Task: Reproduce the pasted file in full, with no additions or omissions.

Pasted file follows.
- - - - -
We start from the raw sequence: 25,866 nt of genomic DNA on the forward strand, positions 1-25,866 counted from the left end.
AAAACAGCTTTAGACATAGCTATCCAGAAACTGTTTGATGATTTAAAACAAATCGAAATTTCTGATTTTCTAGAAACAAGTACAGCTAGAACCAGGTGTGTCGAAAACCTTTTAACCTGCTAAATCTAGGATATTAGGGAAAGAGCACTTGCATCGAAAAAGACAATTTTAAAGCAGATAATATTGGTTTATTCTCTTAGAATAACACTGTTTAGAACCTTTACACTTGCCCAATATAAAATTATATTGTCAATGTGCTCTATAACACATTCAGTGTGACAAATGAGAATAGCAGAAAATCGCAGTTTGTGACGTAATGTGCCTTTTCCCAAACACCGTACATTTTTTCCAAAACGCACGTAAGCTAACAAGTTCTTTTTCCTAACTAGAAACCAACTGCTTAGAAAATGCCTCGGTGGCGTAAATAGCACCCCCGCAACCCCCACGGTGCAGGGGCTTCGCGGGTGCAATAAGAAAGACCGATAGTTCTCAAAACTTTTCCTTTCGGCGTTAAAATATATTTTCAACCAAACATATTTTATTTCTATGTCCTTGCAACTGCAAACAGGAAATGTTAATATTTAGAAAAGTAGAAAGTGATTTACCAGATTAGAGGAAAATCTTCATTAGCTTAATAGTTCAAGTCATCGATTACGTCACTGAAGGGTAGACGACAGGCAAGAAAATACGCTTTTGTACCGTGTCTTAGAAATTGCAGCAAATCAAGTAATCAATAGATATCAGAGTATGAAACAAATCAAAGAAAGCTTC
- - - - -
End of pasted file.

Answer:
We start from the raw sequence: 25,866 nt of genomic DNA on the forward strand, positions 1-25,866 counted from the left end.
AAAACAGCTTTAGACATAGCTATCCAGAAACTGTTTGATGATTTAAAACAAATCGAAATTTCTGATTTTCTAGAAACAAGTACAGCTAGAACCAGGTGTGTCGAAAACCTTTTAACCTGCTAAATCTAGGATATTAGGGAAAGAGCACTTGCATCGAAAAAGACAATTTTAAAGCAGATAATATTGGTTTATTCTCTTAGAATAACACTGTTTAGAACCTTTACACTTGCCCAATATAAAATTATATTGTCAATGTGCTCTATAACACATTCAGTGTGACAAATGAGAATAGCAGAAAATCGCAGTTTGTGACGTAATGTGCCTTTTCCCAAACACCGTACATTTTTTCCAAAACGCACGTAAGCTAACAAGTTCTTTTTCCTAACTAGAAACCAACTGCTTAGAAAATGCCTCGGTGGCGTAAATAGCACCCCCGCAACCCCCACGGTGCAGGGGCTTCGCGGGTGCAATAAGAAAGACCGATAGTTCTCAAAACTTTTCCTTTCGGCGTTAAAATATATTTTCAACCAAACATATTTTATTTCTATGTCCTTGCAACTGCAAACAGGAAATGTTAATATTTAGAAAAGTAGAAAGTGATTTACCAGATTAGAGGAAAATCTTCATTAGCTTAATAGTTCAAGTCATCGATTACGTCACTGAAGGGTAGACGACAGGCAAGAAAATACGCTTTTGTACCGTGTCTTAGAAATTGCAGCAAATCAAGTAATCAATAGATATCAGAGTATGAAACAAATCAAAGAAAGCTTC